If your last name is Holliday or you happen to have Scott Boras on speed dial, it would behoove you to book yourself a room at the Biltmore, the Westin Kierland or the ever-popular Phoenician. These luxury hot spots have turned pampering into an art form and are sure to make you forget all about the 7th hot dog you ate.
You’ll have to eat outside of the stadium at some point (unfortunately you can’t live on hot dogs and nachos for an entire weekend). For the casual diner, El Loco Patron features Mexican fare, margaritas and trucker hat-wearing L.A. wanna-be’s with level three spray tans (but you can’t beat the salsa, but be warned – have water ready for this fiery concoction).
Venture a little further up Scottsdale Boulevard and you’ll come to Sapporo. A fantastic pairing of a hip sushi joint with trendy nightclub, this unassuming-by-day hot spot is a must see while you’re in Phoenix. If you’re coming from anywhere but California, In & Out Burger is MUST—Period. For the health conscious, check out Dr. Andrew Weil’s True Food Kitchen in the Biltmore Fashion Plaza.
If you have only one night (and a little extra in the budget), take the winding drive up Camelback Mountain to The Sanctuary Resort and Spa. Perched on the side of the mountain, you can watch a picturesque sunset over Paradise Valley from Elements, a contemporary American restaurant.
Whether your visit includes a drink on the patio or dinner and desert, your experience is sure to become a part of your Spring Training memory forever. (So memorable in fact that I proposed to my fiancée on this very patio.)
Phoenix and the surrounding area abound with things to do. If you are a golfer, you could spend every morning and afternoon playing new courses. A personal favorite, the Silverado Golf Club, is a great desert course at an even better price. (For you amateur golfers, all holes dog-leg right, perfect for your slice.)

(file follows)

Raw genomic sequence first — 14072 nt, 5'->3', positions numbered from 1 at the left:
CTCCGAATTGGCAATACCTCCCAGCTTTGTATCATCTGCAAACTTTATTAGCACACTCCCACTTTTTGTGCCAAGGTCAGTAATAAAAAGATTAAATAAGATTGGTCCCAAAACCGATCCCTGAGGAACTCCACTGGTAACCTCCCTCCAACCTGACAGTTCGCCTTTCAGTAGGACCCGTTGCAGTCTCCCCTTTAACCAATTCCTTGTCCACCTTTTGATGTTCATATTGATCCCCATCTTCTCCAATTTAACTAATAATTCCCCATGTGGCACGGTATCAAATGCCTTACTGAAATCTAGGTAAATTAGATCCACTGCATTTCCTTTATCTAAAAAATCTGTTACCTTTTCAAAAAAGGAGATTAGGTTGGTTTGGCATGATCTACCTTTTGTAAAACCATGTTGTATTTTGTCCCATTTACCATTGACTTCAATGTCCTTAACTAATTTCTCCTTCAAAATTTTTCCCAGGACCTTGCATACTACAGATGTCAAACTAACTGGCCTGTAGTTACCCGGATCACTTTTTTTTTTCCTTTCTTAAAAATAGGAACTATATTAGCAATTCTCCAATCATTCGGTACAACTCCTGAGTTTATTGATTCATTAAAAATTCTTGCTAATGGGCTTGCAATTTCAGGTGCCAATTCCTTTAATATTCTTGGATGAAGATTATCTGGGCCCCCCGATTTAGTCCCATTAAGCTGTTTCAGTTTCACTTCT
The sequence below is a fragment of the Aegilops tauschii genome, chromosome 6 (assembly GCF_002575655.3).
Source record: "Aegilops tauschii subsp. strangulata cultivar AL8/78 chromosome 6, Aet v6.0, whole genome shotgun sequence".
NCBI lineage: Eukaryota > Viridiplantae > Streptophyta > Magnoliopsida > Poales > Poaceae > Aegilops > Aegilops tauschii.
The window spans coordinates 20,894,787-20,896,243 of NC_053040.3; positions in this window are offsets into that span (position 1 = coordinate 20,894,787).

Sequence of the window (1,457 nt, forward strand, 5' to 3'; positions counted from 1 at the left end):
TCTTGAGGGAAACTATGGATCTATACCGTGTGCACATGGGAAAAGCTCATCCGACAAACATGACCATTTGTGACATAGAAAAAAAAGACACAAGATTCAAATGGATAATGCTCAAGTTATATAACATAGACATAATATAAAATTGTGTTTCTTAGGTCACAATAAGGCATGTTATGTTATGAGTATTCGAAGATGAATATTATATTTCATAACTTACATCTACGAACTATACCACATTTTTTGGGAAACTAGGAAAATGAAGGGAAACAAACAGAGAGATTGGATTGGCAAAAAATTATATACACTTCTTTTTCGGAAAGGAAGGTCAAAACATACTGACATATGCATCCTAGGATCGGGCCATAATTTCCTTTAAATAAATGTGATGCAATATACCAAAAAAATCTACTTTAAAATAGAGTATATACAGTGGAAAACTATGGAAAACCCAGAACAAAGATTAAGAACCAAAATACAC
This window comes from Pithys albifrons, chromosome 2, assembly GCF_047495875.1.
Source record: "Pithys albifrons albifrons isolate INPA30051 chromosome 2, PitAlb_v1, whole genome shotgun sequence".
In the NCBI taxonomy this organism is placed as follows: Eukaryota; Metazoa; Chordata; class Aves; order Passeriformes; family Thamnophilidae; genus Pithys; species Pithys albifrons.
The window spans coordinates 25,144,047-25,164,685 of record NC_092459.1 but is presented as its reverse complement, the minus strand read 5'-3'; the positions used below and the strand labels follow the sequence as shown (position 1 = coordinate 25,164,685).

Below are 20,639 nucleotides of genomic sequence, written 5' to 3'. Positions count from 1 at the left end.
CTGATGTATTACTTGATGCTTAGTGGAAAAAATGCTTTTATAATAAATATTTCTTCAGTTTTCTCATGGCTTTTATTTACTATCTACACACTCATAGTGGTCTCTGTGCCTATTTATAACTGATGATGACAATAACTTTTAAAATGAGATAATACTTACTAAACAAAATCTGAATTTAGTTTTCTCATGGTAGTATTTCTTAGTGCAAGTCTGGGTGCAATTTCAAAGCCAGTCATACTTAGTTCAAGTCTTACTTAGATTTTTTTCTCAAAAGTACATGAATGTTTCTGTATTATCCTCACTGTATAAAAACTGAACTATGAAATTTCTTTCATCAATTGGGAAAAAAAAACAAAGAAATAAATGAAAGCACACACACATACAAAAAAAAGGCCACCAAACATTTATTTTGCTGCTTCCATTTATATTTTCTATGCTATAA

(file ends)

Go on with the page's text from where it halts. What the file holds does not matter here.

For the outdoor enthusiast, take a hike up Camelback Mountain. Whether you are looking for a leisurely stroll or a Mission Impossible hike, Camelback Mountain offers it all. From its peak, you can see the entire valley while breathing the uncommonly fresh air. The Phoenix Zoo offers a great place to take a family. If you have not had enough sports after a day at the ballpark, Steve Nash and the Phoenix Suns offer an entertaining change of pace.
Whether you are looking for a quiet drink after dinner or a full-blown nightclub, Phoenix offers both and everything in between. Axis/Radius in Scottsdale is one of the oldest nightclubs while remaining one of the most popular. A younger crowd surrounds Arizona State University in Tempe. You can take a stroll through Scottsdale’s fashion square and grab an outdoor table at Olive and Ivy, a popular restaurant/bar on the Scottsdale Waterfront.
Spring Training memories are made from small, intimate ballparks that make your heroes seem larger than life. They are family moments sitting in the grass beyond the outfield fence and the joy on your child’s face as they run back to your seats with a baseball covered with autographs. Whether you see the next Jason Giambi or the next Todd Van Poppel (A’s fans cringe), Spring Training is baseball at it’s purest.